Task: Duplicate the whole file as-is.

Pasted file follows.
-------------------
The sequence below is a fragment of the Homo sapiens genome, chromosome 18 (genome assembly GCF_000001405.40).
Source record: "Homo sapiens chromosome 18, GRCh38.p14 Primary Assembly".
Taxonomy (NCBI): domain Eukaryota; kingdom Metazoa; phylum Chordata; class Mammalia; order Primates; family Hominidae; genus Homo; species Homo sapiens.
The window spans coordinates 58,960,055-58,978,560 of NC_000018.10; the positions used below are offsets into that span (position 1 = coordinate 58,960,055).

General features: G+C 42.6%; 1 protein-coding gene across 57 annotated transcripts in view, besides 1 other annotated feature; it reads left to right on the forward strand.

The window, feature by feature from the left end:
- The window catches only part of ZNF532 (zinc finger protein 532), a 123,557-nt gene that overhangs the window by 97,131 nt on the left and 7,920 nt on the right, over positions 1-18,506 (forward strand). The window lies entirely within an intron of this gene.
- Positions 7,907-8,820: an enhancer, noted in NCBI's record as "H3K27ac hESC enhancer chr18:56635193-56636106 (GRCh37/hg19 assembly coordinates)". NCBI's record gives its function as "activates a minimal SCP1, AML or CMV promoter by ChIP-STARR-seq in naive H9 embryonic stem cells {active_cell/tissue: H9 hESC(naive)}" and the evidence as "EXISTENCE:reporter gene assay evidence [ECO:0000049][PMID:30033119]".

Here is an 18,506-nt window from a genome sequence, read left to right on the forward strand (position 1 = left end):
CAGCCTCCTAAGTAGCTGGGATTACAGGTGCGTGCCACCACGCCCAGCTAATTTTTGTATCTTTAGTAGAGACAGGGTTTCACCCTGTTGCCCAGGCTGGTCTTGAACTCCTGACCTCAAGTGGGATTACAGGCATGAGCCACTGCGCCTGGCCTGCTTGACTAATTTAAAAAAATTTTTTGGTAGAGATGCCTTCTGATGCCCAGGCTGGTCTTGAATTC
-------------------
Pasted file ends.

The sequence below is a fragment of the Homo sapiens genome, chromosome 18 (genome assembly GCF_000001405.40).
Source record: "Homo sapiens chromosome 18, GRCh38.p14 Primary Assembly".
Taxonomy (NCBI): domain Eukaryota; kingdom Metazoa; phylum Chordata; class Mammalia; order Primates; family Hominidae; genus Homo; species Homo sapiens.
The window spans coordinates 58,960,055-58,978,560 of NC_000018.10; the positions used below are offsets into that span (position 1 = coordinate 58,960,055).

General features: G+C 42.6%; 1 protein-coding gene across 57 annotated transcripts in view, besides 1 other annotated feature; it reads left to right on the forward strand.

The window, feature by feature from the left end:
- The window catches only part of ZNF532 (zinc finger protein 532), a 123,557-nt gene that overhangs the window by 97,131 nt on the left and 7,920 nt on the right, over positions 1-18,506 (forward strand). The window lies entirely within an intron of this gene.
- Positions 7,907-8,820: an enhancer, noted in NCBI's record as "H3K27ac hESC enhancer chr18:56635193-56636106 (GRCh37/hg19 assembly coordinates)". NCBI's record gives its function as "activates a minimal SCP1, AML or CMV promoter by ChIP-STARR-seq in naive H9 embryonic stem cells {active_cell/tissue: H9 hESC(naive)}" and the evidence as "EXISTENCE:reporter gene assay evidence [ECO:0000049][PMID:30033119]".

Here is an 18,506-nt window from a genome sequence, read left to right on the forward strand (position 1 = left end):
CAGCCTCCTAAGTAGCTGGGATTACAGGTGCGTGCCACCACGCCCAGCTAATTTTTGTATCTTTAGTAGAGACAGGGTTTCACCCTGTTGCCCAGGCTGGTCTTGAACTCCTGACCTCAAGTGGGATTACAGGCATGAGCCACTGCGCCTGGCCTGCTTGACTAATTTAAAAAAATTTTTTGGTAGAGATGCCTTCTGATGCCCAGGCTGGTCTTGAATTC